We Are Losing Our Children!
What is happening in our culture right now, is happening inside of our homes . . . and is it killing our kids?
Bigger is better, and acquiring and accumulating is progress? I don’t think so.
Last year attended a number of Vancouver International Film Festival (VIFF) screenings, and was reminded of a very important value: less is more.
When I was growing up, I loved hanging out at my best friend’s house because she was one of four siblings. Her house way busy, noisy, people on top of each other . . . and it was great. There was always someone to interact with, someone to listen to, and connections to be had.
I equally enjoyed visiting one of my kids’ friends’ homes when they were in elementary school. This family also had four children and lots going on. When I had tea with the mom in their kitchen, I often had to be careful to check my chair first so that I did not sit on any jam from that morning’s breakfast! Their family was very laid back, with lots of love and attention. What struck me the most was the bedroom that the four siblings shared. One small room with bunk beds on each side, and a dresser to share in the middle. They needed their basement for a mortgage helper, or at times to house one of the grandparents. Amazingly, when the basement was no longer occupied and available for one or more of the kids to move down to, no one wanted to go! The eldest child was already in high school at the time, but they enjoyed their shared space and did not want to leave the comfort and fun it provided.
At VIFF, there were some scenes in three of the films that particularly grabbed me with the importance of close proximity. One was in the film The Lockpicker, where a very poor family had the teenage son and his younger sister eating celery and peanut butter on their way to the bus. There were a couple of scenes in this film where the siblings are hanging out in their room together, sharing space, and offering comfort to one another in difficult times.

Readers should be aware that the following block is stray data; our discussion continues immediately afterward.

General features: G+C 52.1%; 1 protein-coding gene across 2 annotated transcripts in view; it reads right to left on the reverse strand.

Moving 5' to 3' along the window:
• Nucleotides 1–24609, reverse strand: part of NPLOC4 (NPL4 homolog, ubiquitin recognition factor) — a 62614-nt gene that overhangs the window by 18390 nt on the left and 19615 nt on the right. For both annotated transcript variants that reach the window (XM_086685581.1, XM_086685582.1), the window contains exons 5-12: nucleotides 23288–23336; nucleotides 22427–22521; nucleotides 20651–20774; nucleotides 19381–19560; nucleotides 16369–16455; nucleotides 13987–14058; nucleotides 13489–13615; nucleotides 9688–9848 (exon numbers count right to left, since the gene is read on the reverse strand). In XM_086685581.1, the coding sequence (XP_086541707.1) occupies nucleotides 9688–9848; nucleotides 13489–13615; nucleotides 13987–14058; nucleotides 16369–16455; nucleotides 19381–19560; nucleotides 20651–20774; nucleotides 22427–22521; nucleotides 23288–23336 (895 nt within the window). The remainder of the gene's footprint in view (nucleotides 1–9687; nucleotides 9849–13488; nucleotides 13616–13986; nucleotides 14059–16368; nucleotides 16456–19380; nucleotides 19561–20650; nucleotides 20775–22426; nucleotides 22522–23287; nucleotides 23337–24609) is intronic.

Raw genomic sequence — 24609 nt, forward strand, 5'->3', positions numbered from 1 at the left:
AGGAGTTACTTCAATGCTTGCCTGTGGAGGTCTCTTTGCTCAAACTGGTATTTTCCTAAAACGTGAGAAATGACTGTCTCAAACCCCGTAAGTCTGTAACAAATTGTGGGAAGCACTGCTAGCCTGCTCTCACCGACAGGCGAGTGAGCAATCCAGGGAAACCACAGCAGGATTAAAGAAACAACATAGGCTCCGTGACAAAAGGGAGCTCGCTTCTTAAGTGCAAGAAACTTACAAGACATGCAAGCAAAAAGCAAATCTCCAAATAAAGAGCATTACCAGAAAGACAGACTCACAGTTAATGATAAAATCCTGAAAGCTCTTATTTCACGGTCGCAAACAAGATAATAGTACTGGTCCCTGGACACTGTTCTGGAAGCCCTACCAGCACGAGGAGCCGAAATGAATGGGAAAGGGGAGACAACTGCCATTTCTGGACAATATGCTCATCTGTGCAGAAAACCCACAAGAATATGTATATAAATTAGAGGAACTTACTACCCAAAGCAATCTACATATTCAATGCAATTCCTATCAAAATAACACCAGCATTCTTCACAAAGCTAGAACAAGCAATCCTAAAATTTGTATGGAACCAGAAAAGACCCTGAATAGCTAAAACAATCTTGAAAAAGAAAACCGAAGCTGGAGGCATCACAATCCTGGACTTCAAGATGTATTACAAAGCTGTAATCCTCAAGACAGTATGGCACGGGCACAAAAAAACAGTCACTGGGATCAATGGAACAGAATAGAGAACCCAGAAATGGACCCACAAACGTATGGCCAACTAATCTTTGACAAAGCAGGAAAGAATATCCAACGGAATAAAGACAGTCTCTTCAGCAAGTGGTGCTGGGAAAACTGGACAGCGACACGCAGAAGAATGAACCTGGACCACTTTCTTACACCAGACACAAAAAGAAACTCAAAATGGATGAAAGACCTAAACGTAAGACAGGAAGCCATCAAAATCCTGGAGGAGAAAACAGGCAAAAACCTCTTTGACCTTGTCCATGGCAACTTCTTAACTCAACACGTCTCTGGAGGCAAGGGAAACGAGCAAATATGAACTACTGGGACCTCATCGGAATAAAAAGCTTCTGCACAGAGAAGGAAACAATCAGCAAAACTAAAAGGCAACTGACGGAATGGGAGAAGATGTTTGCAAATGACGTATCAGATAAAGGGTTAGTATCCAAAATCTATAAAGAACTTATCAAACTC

Quit Staring at My Plate is set in Croatia, where not uncommonly, a family shares a very small flat. This reminded me of when I visited my cousin who was living in Budapest, Hungary. She lived in a studio flat and the shower was in the kitchen! I could literally flip my eggs while washing my hair. In this Croatian film, the mother, adult son and young adult daughter end up all sleeping in the living room after the father has a stroke and is confined to the only bedroom. What struck me as valuable about this was one particular evening when the daughter stays out late. She is rebelling and engaging in some risky behaviours. When she returns home, she must lie down next to her mother. In this circumstance, it is easy for the mother to know how late the daughter came in, and that she had alcohol on her breath. Although conflict breaks out as a result, in the end the daughter chooses the closeness of her family.
Lastly, another interesting example of living on less and in close quarters comes from the film Gimme Danger with James Newell Osterberg Jr., better known as Iggy Pop. He fondly looks back on his childhood and says “I was so lucky to live in close quarters, in simple circumstances, with my parents.” He was an only child who grew up in a trailer park, even though his parents had good jobs and were not poor. He even attended Tappan Jr. High, which is still considered the “rich kid” school. When Iggy was discovering his love for music, his parents gave him the only bedroom, their bedroom, so he could have his drum set and practice. I love that he talks about this in a positive light.
So what does that mean for us today? Should we all sell our big houses, give up having our own bedrooms, and move into a trailer park or a one room flat?! Perhaps, that is one option. Another more viable option is making time and space in our homes for connection. Out of potentially 21 meals per week (breakfast, lunch and dinner, times seven), how many of them do you sit down as an entire family and have conversation? No devices, no television on, just good old talking and debates about our lives and what is going on in the world. Certainly Trump getting into office is good for at least one or two meal conversations! Misogyny, global warming, racism … Trump may be on the wrong side of the fence, but it certainly puts these important issues at the forefront for discussion and understanding.
Our kids are lost and longing for connection. If they don’t get it at home, they will go elsewhere to find it. Find ways to foster connection in your home.